It is preferable that each of the semiconductor device chips include a plurality of first wires and each of the outline imperfect chips include a plurality of second wires, a minimum width of the second wires being 1.6 to 2.4 times that of a minimum width of the first wires and that each of the semiconductor device chips include a plurality of first wiring layers and each of the outline imperfect chips include a plurality of second wiring layers, a ratio of a wiring area to a non-wiring area in each of the plurality of second wiring layers being substantially the same as that in each of the plurality of first wiring layers.

It is preferable that each of the semiconductor device chips include a plurality of first contact holes, and a minimum diameter of the first contact holes be at most 0.35 μm.

It is preferable that each of the outline imperfect chips include a plurality of second contact holes, and a minimum diameter of the second contact holes be 1.6 to 2.4 times that of the minimum diameter of the first contact holes.

According to the present invention, there is provided a method for manufacturing a semiconductor device comprising the steps of:

preparing a first exposure mask designed according to a predetermined design rule;

preparing a second exposure mask designed according to a design rule looser than the predetermined design rule;

sequentially exposing a semiconductor wafer coated with a resist, using the first exposure mask, when an exposure field is completely included in the semiconductor wafer, and the second exposure mask, when the exposure field goes out of the semiconductor wafer; and

subjecting the sequentially exposed semiconductor wafer to a predetermined process.

It is preferable that the step of preparing the first exposure mark include a step of preparing a mask for forming a plurality of first wires, a minimum width of the first wires being at most 0.30 μm.

It is preferable that the step of preparing the second exposure mask include a step of preparing a mask for forming a plurality of second wires, a minimum width of the second wires being 1.6 to 2.4 times that of the minimum width of the first wires.

It is preferable that the steps of preparing the first and the second exposure mask includes a step of making an open/close ratio of the first exposure mask substantially equal to that of the second exposure mask.

It is preferable that the steps of preparing the first and the second exposure mask includes a step of preparing a plurality of second masks for forming a plurality of second wires, a minimum width of the second wires being 1.6 to 2.4 times that of the minimum width of the first wires.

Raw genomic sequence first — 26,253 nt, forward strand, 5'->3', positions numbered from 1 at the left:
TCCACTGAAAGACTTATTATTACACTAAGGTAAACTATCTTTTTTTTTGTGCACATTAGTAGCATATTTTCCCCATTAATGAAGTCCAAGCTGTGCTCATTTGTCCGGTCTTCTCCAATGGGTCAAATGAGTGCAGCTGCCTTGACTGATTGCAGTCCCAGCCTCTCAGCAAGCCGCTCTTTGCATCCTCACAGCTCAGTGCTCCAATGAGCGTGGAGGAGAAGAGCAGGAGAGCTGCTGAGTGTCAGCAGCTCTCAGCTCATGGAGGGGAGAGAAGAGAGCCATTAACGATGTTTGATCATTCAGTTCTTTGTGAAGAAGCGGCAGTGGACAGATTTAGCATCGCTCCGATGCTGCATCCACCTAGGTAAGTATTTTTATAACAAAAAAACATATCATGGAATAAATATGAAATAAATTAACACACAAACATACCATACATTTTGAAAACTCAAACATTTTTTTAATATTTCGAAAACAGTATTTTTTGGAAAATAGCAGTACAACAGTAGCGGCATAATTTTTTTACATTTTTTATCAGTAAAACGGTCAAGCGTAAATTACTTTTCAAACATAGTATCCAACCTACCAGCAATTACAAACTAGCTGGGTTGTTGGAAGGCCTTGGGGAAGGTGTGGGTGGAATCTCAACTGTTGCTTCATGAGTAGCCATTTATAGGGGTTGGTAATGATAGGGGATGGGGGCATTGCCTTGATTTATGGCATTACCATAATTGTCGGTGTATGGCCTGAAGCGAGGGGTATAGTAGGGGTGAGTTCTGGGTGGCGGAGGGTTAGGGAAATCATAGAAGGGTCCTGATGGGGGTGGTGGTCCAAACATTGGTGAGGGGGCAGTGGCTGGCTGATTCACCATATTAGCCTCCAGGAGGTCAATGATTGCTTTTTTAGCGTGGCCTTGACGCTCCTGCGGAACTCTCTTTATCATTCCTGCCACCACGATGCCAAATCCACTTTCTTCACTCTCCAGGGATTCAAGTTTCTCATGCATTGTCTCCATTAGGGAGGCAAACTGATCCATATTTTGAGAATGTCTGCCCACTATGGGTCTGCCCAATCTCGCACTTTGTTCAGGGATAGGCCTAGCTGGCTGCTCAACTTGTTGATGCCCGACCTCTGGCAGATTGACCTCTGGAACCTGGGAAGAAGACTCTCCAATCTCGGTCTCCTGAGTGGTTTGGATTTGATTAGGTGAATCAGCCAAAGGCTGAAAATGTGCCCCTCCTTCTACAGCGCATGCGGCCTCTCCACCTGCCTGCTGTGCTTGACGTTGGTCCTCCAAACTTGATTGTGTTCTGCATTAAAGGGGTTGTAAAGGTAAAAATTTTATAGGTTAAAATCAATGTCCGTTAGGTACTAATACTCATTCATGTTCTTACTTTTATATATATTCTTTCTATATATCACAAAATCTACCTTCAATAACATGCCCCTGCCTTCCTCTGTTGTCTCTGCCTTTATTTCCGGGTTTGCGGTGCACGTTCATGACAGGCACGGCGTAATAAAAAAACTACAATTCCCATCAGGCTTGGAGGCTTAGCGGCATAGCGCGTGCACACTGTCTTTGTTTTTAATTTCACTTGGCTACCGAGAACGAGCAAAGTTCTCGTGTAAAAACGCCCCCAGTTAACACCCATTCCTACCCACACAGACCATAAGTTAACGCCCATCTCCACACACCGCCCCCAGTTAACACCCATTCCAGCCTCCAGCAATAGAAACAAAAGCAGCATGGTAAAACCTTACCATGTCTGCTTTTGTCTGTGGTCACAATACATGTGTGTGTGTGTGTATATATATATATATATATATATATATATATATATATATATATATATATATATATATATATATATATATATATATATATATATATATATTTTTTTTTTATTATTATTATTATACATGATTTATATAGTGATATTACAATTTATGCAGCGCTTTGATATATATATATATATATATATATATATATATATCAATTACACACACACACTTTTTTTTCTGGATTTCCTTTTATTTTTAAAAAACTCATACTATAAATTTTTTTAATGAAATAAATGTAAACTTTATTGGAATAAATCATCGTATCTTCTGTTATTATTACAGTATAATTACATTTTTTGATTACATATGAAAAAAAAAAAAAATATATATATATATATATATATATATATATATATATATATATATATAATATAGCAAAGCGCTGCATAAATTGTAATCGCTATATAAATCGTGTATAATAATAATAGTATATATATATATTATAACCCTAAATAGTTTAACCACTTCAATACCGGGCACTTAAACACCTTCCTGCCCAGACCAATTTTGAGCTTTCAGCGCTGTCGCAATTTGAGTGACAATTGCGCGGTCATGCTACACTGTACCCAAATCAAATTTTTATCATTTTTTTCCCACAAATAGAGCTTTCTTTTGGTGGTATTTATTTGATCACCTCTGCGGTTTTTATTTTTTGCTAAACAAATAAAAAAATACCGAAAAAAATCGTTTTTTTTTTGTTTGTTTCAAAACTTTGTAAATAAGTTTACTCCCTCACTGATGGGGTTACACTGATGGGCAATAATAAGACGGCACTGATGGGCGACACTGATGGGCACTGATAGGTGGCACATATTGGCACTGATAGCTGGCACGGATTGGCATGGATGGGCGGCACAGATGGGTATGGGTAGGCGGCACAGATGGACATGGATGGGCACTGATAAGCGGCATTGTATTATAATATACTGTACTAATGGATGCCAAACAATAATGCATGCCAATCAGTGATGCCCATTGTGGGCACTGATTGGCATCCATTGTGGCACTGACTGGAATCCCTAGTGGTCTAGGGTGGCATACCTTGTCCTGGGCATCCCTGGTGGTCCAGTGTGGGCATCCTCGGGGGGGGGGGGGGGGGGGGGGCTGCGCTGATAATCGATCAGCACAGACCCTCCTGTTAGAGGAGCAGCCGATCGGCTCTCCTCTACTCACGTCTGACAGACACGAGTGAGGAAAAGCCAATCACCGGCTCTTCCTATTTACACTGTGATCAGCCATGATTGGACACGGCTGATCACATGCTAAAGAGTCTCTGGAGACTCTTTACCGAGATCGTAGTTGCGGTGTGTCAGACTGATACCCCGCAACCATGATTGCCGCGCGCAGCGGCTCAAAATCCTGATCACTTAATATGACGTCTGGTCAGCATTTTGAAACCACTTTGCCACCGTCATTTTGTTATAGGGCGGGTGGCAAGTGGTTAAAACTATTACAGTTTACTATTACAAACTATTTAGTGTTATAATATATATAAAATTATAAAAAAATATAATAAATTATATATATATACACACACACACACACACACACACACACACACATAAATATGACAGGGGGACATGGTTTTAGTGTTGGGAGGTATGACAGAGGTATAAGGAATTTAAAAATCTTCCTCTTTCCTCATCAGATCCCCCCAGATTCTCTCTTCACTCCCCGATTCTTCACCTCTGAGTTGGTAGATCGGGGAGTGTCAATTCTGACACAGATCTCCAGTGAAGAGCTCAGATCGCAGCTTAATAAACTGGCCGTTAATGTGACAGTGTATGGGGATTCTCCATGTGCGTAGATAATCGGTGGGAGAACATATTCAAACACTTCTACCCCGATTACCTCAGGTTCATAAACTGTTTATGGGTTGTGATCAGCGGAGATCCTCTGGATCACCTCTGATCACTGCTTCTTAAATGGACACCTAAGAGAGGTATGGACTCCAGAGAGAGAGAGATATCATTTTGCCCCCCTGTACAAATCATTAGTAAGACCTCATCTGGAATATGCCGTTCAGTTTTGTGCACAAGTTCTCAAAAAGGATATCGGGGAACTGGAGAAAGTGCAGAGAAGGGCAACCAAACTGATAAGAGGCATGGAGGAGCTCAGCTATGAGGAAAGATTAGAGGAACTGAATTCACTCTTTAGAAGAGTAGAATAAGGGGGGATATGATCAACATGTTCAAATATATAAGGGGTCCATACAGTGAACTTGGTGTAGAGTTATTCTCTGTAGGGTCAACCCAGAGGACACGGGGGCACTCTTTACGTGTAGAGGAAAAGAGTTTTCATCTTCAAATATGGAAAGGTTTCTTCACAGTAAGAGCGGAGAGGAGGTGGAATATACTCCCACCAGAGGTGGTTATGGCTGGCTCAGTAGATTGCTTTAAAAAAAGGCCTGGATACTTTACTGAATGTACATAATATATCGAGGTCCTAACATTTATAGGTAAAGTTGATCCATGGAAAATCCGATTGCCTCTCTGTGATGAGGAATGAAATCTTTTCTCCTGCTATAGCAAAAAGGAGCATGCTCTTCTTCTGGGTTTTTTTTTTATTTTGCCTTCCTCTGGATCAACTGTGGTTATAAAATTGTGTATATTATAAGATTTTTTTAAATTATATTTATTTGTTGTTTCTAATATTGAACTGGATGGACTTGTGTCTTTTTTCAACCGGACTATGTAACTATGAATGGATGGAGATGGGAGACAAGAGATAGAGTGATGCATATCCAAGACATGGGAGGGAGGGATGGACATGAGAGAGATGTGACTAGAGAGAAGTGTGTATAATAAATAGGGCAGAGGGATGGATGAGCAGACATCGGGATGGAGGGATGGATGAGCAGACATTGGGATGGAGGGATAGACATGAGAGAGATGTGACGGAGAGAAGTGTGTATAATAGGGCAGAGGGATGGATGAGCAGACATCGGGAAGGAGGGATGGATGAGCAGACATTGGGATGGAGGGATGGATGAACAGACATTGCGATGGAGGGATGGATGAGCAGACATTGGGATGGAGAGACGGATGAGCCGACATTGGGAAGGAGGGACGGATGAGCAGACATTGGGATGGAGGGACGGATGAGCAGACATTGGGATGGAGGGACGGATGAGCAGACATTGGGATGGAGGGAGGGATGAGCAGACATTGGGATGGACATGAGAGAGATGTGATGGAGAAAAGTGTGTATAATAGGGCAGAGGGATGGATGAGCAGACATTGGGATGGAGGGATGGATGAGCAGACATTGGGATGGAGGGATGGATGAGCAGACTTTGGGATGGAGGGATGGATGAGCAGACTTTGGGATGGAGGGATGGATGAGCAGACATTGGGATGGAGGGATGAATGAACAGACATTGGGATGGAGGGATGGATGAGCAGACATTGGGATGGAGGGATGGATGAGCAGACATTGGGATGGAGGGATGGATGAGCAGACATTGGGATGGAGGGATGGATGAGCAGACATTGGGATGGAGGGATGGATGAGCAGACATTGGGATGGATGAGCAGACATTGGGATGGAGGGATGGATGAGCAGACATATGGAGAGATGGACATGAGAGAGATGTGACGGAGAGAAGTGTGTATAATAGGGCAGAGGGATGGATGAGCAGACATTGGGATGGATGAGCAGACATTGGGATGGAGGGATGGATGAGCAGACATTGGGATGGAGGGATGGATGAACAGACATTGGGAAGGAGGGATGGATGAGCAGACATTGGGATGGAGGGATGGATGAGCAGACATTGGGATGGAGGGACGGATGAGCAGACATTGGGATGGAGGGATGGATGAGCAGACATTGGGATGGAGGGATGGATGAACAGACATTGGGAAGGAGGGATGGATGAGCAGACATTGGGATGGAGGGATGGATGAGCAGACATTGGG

It is preferable that the step of preparing the second exposure mask includes a step of preparing a mask for forming a plurality of second wires, a minimum width of the second wires being 1.6 to 2.4 times that of the minimum width of the first wires and making an open/close ratio of the second exposure mask substantially equal to that of the first exposure mask.

It is preferable that the step of preparing the first exposure mark include a step of preparing a mask for forming a plurality of first contact holes, a minimum diameter of the first contact holes being at most 0.35 μm.

It is preferable that the step of preparing the second exposure mask include a step of preparing a mask for forming a plurality of second contact holes, a minimum diameter of the second contact holes being 1.6 to 2.4 times that of the minimum diameter of the first contact holes.

As described above, according to the present invention, the pattern applied to the peripheral portion of a wafer has an open/close ratio substantially the same as that in the central portion thereof and prepared according to a looser design rule than a standard design rule for forming the central portion.

To prevent variance in process accuracy due to a micro-loading effect, the same pattern cannot be used in the central and peripheral portions of the wafer. It is important that the open/close ratio in the peripheral portion of the wafer be substantially the same as that in the central portion.

As compared to the pattern according to the standard design rule, the pattern according to the looser design rule has a greater depth of focus, and provides a higher latitude for out-of-focus exposure and higher resistance to pattern removal in the subsequent steps. As a result, it is possible to manufacture semiconductor devices of high reliability at a high manufacturing yield.

Additional objects and advantages of the invention will be set forth in the description which follows, and in part will be obvious from the description, or may be learned by practice of the invention. The objects and advantages of the invention may be realized and combinations particularly pointed out in the appended claims.